NAIROBI, Feb. 1 (Xinhua) -- Nairobi resident Beatrice Salahi loves shopping, and she likes doing it at a particular supermarket not far from her house in southern Nairobi, Kenya's capital.
Over the years, Salahi, a banker, was driving to the outlet located inside a mall every week to shop for various goods that include clothes, foodstuff, electronics and even books for two children.
However, it is now three weeks since she stepped into the branch of the supermarket, where she is a recognized loyal shopper.
Salahi has not shifted her loyalty to a rival, but has adapted to a new way of shopping after the retailer started an e-commerce portal.
"These days I visit the online supermarket of the retailer, take my pick and pay via mobile money then the goods are delivered to my house. I have done it four times and I think it is the best thing to have happened to my shopping experience," she recounted on Friday, noting the new method saves her money and time.
As they expand their brick and mortar outlets across the East African nation, Kenyan supermarkets are also turning to the cyberspace, with all the major retailers opening online stores amid lifestyle changes among consumers, boom in mobile money use and increased competition.
The online stores are not only a response to consumer demands and a strategy to grow business, but are also helping them fend off rising competition from exclusive internet shops, which have eaten into their market.
Tuskys and Naivas, two of Kenya's leading retailers, are some of the supermarkets that have opened online stores, even as they increase their physical branches.
Just like the physical branches, the online stores have various departments that include furniture, electronics, clothes, crockery, baby products, groceries and home appliances.
"We launched the online store to enable our customers have an easy shopping experience as they can buy goods from the comfort of their cars or homes," said Dan Githua, chief executive of Tuskys during the recent launch.
Upcountry customers can also shop on the platform and the goods, some which are available in Nairobi only, are shipped to customers via courier services.
For Naivas, the supermarket says it offers over 60,000 items, including groceries, that are delivered to buyers across the Kenyan capital under three hours once they are shopped.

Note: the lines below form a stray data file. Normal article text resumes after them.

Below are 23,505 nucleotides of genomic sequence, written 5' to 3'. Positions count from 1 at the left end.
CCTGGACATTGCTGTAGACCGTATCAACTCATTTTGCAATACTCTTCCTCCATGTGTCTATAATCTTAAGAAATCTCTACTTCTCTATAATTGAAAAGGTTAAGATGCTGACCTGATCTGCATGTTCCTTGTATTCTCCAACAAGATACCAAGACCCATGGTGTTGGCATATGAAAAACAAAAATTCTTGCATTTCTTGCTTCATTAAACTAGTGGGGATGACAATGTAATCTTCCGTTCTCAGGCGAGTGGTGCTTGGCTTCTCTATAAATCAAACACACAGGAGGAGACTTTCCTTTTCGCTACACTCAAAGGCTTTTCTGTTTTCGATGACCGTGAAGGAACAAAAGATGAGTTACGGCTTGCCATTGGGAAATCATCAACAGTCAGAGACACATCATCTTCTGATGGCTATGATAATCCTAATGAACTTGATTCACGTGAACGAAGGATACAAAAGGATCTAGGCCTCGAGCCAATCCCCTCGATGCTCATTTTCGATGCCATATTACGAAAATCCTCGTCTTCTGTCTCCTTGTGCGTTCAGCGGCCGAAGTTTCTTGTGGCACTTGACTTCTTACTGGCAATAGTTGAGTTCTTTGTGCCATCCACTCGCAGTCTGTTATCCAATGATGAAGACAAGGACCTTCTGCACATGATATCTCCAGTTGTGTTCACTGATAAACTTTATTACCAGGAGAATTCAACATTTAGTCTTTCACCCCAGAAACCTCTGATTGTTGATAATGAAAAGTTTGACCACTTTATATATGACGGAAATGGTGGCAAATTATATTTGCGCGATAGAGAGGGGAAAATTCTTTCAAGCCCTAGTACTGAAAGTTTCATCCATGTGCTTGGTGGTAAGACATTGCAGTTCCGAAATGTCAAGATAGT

In physical branches, supermarkets allowed customers to buy goods like fridges and couches through installments. The same has been transferred on the online platforms as they seek to attract and retain customers.
Foreign supermarkets in Kenya that include South Africa's Game, which serves the middle-income and high-end market, have also joined the bandwagon, running online stores as they seek to appeal to tech-savvy Kenyans.
"Supermarkets have no choice but to innovate and fend off the increased competition that has intensified both online and in the physical business. For Kenyan retailers, competition is two-pronged, from foreign retailers that have entered the market and from exclusive online stores some run by telecoms like Safaricom," said Ernest Manuyo, a business management lecturer at Pioneer Institute in Nairobi.
There are dozens of independent online stores in Kenya which are always offering 'crazy deals', depending on seasons.
This month, the shops have already started announcing Valentine Day deals, just as they did with Christmas.
The online shops include Kilimall, Jumia, Masoko and Alladin, with the stores selling from electronics like mobile phones and TVs to household goods like margarine and maize flour.
Kenya has 40 million mobile phone subscribers, over 30 million mobile money users who transacted 39 billion U.S. dollars in 2018, according to the Communications Authority of Kenya and the Central Bank of Kenya. The rising numbers point to better times for e-commerce ahead.